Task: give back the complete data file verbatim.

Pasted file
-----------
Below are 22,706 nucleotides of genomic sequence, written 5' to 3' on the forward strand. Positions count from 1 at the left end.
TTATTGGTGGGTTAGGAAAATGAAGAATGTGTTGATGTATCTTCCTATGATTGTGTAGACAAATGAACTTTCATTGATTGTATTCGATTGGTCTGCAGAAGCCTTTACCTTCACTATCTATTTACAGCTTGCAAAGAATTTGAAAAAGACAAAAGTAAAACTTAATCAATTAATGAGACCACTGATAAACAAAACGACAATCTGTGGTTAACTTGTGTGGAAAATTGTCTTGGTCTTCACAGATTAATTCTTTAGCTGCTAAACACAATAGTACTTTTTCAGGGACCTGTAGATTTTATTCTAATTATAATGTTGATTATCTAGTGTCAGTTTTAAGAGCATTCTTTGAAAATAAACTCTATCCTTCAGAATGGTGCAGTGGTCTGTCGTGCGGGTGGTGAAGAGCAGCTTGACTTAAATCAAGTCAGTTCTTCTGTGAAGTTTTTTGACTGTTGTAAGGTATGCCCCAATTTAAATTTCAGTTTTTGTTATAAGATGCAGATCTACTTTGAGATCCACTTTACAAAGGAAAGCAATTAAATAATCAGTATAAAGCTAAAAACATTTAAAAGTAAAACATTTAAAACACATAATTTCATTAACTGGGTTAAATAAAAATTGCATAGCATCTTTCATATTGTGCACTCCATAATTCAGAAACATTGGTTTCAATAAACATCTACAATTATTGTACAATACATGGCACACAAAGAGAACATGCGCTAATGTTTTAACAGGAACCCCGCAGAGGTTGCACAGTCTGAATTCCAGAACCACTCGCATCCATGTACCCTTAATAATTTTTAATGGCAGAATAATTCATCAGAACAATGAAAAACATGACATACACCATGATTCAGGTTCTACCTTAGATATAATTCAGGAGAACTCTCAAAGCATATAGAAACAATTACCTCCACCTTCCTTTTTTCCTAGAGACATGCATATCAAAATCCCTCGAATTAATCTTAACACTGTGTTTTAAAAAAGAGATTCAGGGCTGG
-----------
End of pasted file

Below are 22,706 nucleotides of genomic sequence, written 5' to 3' on the forward strand. Positions count from 1 at the left end.
TTATTGGTGGGTTAGGAAAATGAAGAATGTGTTGATGTATCTTCCTATGATTGTGTAGACAAATGAACTTTCATTGATTGTATTCGATTGGTCTGCAGAAGCCTTTACCTTCACTATCTATTTACAGCTTGCAAAGAATTTGAAAAAGACAAAAGTAAAACTTAATCAATTAATGAGACCACTGATAAACAAAACGACAATCTGTGGTTAACTTGTGTGGAAAATTGTCTTGGTCTTCACAGATTAATTCTTTAGCTGCTAAACACAATAGTACTTTTTCAGGGACCTGTAGATTTTATTCTAATTATAATGTTGATTATCTAGTGTCAGTTTTAAGAGCATTCTTTGAAAATAAACTCTATCCTTCAGAATGGTGCAGTGGTCTGTCGTGCGGGTGGTGAAGAGCAGCTTGACTTAAATCAAGTCAGTTCTTCTGTGAAGTTTTTTGACTGTTGTAAGGTATGCCCCAATTTAAATTTCAGTTTTTGTTATAAGATGCAGATCTACTTTGAGATCCACTTTACAAAGGAAAGCAATTAAATAATCAGTATAAAGCTAAAAACATTTAAAAGTAAAACATTTAAAACACATAATTTCATTAACTGGGTTAAATAAAAATTGCATAGCATCTTTCATATTGTGCACTCCATAATTCAGAAACATTGGTTTCAATAAACATCTACAATTATTGTACAATACATGGCACACAAAGAGAACATGCGCTAATGTTTTAACAGGAACCCCGCAGAGGTTGCACAGTCTGAATTCCAGAACCACTCGCATCCATGTACCCTTAATAATTTTTAATGGCAGAATAATTCATCAGAACAATGAAAAACATGACATACACCATGATTCAGGTTCTACCTTAGATATAATTCAGGAGAACTCTCAAAGCATATAGAAACAATTACCTCCACCTTCCTTTTTTCCTAGAGACATGCATATCAAAATCCCTCGAATTAATCTTAACACTGTGTTTTAAAAAAGAGATTCAGGGCTGG